Key Competency-Based Interviewing Tips for Recruiters

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Priyanka Prashob
Priyanka Prashob is an organizational psychologist with 6+ years of experience in the field of Content and Psychology. She is a passionate writer and has authored 2 books. She has designed content for corporate training programs, worked on organizational behavior reports and numerous individual personality assessment reports. Several research articles written by her are published on platforms like Academia and Research Gate. The articles have gained recognition and appreciation from universities, academicians, and researchers across the world.

Today 78% of interviews are competency-based. In fact, competency-based interviewing is now widely regarded as the most popular technique for employers/recruiters to use. Because it removes the risk of personal bias and makes the hiring process fairer.

Competency-based Interviews are also called structural interviews, behavioral interviews, or evidence-based interviews. Whatever the terminology, the common aim is to use specifically targeted competency questions to discover whether or not a candidate matches the requirements of the job role. Though this technique helps you with accurate hiring decisions however for many candidates it can be a real challenge. To make the process more simple and effective for both you – recruiters and the candidates, here are some competency-based interviewing tips.

How to conduct competency-based interviews?

1. Ask the right questions

You can often work out the questions by studying the job description and person specification. It might feel like a conversational encounter but competency-based interviews are in fact extremely structured. You need to ask each candidate the same questions in the same order and with the same amount of time and prompting. This keeps the interview process fair to all candidates. Competency questions require the candidate to provide specific examples of how he/she dealt with a situation and usually start with: 

  • Tell me about a time when you…
  • Give an example of a situation where…  
  • Describe a scenario…

Answers are noted and then scored. 

2. Ask follow-up and probing questions

As recruiters, you need to be prepared for asking probing or follow-on questions based on the answers the candidates provide. The aim of these questions is to find out what he/she was thinking, what his/her motivations were, and what process he/she followed. Probing/follow-up questions will vary depending on the answers the candidate provides and the competency you want to measure. For instance, problem-solving, creativity, teamwork, etc. Nevertheless, it’s not a bad idea to jot down a few probing questions to help you kickstart the process. However, to help you with this, here are a few sample probing/follow-up questions.

Here are some probing questions for the competency of problem-solving: 

  • How was this problem affecting others?  
  • Why did you consider this problem significant?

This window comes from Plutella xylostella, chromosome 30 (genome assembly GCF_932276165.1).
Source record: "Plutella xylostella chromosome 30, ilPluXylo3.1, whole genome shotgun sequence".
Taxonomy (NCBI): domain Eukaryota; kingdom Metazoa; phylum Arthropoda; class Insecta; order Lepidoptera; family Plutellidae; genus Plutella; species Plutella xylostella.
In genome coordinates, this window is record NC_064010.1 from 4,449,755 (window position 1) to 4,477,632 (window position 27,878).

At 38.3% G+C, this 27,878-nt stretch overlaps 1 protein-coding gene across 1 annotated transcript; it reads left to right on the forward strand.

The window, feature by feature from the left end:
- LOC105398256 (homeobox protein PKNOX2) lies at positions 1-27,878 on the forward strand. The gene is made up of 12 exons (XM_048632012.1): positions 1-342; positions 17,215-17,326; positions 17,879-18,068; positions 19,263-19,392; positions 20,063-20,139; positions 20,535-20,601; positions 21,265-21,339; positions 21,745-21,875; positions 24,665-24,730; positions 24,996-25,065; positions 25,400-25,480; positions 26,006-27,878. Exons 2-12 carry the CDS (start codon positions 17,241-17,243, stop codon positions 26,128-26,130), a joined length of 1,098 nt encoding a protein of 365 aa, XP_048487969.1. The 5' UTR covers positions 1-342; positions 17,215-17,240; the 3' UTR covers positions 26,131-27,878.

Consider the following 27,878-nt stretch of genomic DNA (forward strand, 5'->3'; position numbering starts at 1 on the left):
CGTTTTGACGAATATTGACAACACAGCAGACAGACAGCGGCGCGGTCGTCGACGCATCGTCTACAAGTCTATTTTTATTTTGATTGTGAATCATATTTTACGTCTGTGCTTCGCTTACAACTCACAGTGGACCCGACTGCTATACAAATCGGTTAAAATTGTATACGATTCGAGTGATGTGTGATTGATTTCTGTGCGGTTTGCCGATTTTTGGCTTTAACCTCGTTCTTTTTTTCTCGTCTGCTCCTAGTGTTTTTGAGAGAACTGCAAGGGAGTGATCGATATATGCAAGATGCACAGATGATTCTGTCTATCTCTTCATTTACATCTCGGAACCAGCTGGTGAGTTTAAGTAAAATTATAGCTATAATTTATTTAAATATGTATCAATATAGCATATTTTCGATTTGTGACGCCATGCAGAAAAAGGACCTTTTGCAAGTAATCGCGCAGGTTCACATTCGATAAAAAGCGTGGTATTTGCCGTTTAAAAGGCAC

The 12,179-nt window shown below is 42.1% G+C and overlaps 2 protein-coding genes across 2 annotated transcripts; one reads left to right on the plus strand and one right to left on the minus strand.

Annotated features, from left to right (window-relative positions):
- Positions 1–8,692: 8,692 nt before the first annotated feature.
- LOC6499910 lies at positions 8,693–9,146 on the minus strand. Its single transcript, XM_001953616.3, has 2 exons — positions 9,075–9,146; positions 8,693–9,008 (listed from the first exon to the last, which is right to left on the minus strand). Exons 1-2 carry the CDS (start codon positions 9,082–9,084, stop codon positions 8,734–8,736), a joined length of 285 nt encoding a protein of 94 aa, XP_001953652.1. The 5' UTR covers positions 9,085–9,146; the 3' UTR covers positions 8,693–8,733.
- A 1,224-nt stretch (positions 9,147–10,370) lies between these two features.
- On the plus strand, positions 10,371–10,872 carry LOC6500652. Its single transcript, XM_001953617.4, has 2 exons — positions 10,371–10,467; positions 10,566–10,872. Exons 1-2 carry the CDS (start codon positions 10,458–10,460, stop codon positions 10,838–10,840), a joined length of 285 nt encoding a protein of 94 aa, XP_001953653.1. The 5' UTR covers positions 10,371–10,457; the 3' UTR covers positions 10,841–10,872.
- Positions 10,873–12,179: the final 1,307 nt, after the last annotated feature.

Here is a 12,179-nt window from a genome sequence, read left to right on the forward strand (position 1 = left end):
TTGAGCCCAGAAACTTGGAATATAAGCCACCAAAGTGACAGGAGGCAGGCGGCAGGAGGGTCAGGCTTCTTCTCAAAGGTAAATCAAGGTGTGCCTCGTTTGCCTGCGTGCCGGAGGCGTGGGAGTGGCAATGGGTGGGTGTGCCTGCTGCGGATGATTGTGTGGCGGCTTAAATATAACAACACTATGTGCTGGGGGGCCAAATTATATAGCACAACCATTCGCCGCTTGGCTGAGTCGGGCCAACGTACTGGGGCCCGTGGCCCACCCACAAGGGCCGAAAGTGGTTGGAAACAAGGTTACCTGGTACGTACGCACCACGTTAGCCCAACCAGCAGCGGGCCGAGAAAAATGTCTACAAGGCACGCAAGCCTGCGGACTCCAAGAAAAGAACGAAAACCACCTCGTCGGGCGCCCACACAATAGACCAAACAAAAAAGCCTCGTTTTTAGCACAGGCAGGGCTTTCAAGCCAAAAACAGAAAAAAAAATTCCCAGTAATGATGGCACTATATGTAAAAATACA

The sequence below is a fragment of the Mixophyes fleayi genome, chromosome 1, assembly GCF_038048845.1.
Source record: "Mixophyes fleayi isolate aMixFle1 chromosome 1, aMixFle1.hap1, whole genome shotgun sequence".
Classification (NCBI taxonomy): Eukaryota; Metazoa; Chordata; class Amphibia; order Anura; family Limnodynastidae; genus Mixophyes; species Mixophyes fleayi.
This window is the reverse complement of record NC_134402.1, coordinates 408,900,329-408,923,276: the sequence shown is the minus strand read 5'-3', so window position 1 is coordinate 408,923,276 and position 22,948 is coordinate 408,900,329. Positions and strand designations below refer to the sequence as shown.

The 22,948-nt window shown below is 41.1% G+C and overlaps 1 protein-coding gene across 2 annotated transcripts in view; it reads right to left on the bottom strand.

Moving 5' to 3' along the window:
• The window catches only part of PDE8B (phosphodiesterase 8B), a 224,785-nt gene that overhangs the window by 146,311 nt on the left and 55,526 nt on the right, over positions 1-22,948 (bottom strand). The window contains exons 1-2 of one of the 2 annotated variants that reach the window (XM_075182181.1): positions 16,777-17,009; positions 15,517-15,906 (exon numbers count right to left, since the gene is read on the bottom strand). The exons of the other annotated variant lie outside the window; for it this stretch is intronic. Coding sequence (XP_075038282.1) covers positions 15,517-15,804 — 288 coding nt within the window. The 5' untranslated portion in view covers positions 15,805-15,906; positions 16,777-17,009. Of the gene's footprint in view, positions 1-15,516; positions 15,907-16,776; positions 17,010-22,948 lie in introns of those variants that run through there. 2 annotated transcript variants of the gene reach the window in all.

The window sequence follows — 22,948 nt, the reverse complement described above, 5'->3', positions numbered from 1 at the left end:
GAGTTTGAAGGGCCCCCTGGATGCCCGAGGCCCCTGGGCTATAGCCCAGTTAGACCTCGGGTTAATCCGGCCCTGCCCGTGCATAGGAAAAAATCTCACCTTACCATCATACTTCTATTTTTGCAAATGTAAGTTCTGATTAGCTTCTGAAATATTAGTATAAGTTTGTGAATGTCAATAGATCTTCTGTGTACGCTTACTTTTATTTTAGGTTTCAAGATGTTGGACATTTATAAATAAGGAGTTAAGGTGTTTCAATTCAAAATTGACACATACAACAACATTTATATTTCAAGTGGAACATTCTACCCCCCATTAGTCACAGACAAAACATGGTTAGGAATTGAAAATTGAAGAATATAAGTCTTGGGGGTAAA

• What roadblocks did you face while resolving this problem?  
  • How did you resolve the problem?  
  • What did you learn from this situation?  
  • If given a second chance, what would you have done differently?

3. Frame situation-based, real-life situation questions

Most competency-based and behavioral questions require the candidates to give a real-life example of a past situation they have been involved in. This sounds straightforward and easy but can be the exact opposite at times.  

The things you need to watch out for in the candidates’ response include –  the relevancy and detail in a way that throws light on whether the candidate understands what is required, that he/she possesses the core competency, and if he/she can use it effectively. The key to an effective and top-scoring competency answer evaluation lies in its structure and there are two standard formulas we recommend using, the STAR or IPAR formulas. These scoring models will provide a framework for you to evaluate the candidates’ responses efficiently, accurately, and most importantly without any kind of bias.

  • STAR Model:

S = Situation 

T = Task 

A = Action 

R = Result

  • IPAR Model:

I =  Introduction 

P = Problem 

A = Action 

R = Result

4. Competency-based interviewing scoring model for recruiters

You need to make decisions based on the evidence and the examples that candidates provide.  In other words, the examples that the candidates share must demonstrate the required positive behaviors you are looking for – for that particular job role. You can score and assess the answers in different ways. Here is a sample scoring sheet that the majority of the recruiters use:

  • No evidence or responses that fail to meet requirements – will get a score of 0
  • Little evidence of positive behaviors – will get a score of 1
  • Some evidence of positive behaviors – will get a score of 2
  • Good evidence of positive behaviors – will get a score of 3
  • Strong evidence of positive behaviors – will get a score of 4

Few sample questions for recruiters to use that can be evaluated using either the – STAR or the IPAR model

  • Tell me about a time when you came up with a solution/initiative to resolve a difficult situation?
  • Tell me about a recent situation where you worked effectively to achieve a successful outcome. And how?
  • Give me an example that demonstrates your ability to develop successful working relationships
  • Give an example of how you would handle and resolve workplace conflict

Also read: 5 Tips to Ensure Fair Remote Work Performance Review

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